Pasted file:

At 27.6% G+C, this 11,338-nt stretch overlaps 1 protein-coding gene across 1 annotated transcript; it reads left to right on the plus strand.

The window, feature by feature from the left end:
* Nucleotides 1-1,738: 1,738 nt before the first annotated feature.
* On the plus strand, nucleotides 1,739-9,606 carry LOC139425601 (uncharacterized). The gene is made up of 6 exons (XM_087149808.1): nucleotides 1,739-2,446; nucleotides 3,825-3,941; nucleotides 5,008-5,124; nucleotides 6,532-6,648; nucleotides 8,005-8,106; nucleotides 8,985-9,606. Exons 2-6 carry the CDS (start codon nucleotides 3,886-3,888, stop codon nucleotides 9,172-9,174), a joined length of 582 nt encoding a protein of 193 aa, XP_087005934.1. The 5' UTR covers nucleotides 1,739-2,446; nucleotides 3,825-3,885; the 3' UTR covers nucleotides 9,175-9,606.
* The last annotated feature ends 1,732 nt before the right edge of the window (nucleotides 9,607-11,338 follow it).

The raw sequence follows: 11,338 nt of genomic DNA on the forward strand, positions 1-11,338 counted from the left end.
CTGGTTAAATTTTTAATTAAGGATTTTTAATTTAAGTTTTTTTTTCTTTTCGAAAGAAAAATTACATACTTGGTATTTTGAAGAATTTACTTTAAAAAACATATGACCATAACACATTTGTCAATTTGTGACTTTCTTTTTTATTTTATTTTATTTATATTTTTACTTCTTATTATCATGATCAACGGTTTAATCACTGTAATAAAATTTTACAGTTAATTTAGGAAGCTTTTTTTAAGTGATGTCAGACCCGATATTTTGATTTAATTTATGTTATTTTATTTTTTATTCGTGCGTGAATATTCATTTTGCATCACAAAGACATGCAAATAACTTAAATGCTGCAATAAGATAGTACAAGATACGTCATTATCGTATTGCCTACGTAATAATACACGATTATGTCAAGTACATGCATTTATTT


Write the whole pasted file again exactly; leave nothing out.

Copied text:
At 27.6% G+C, this 11,338-nt stretch overlaps 1 protein-coding gene across 1 annotated transcript; it reads left to right on the plus strand.

The window, feature by feature from the left end:
* Nucleotides 1-1,738: 1,738 nt before the first annotated feature.
* On the plus strand, nucleotides 1,739-9,606 carry LOC139425601 (uncharacterized). The gene is made up of 6 exons (XM_087149808.1): nucleotides 1,739-2,446; nucleotides 3,825-3,941; nucleotides 5,008-5,124; nucleotides 6,532-6,648; nucleotides 8,005-8,106; nucleotides 8,985-9,606. Exons 2-6 carry the CDS (start codon nucleotides 3,886-3,888, stop codon nucleotides 9,172-9,174), a joined length of 582 nt encoding a protein of 193 aa, XP_087005934.1. The 5' UTR covers nucleotides 1,739-2,446; nucleotides 3,825-3,885; the 3' UTR covers nucleotides 9,175-9,606.
* The last annotated feature ends 1,732 nt before the right edge of the window (nucleotides 9,607-11,338 follow it).

The raw sequence follows: 11,338 nt of genomic DNA on the forward strand, positions 1-11,338 counted from the left end.
CTGGTTAAATTTTTAATTAAGGATTTTTAATTTAAGTTTTTTTTTCTTTTCGAAAGAAAAATTACATACTTGGTATTTTGAAGAATTTACTTTAAAAAACATATGACCATAACACATTTGTCAATTTGTGACTTTCTTTTTTATTTTATTTTATTTATATTTTTACTTCTTATTATCATGATCAACGGTTTAATCACTGTAATAAAATTTTACAGTTAATTTAGGAAGCTTTTTTTAAGTGATGTCAGACCCGATATTTTGATTTAATTTATGTTATTTTATTTTTTATTCGTGCGTGAATATTCATTTTGCATCACAAAGACATGCAAATAACTTAAATGCTGCAATAAGATAGTACAAGATACGTCATTATCGTATTGCCTACGTAATAATACACGATTATGTCAAGTACATGCATTTATTT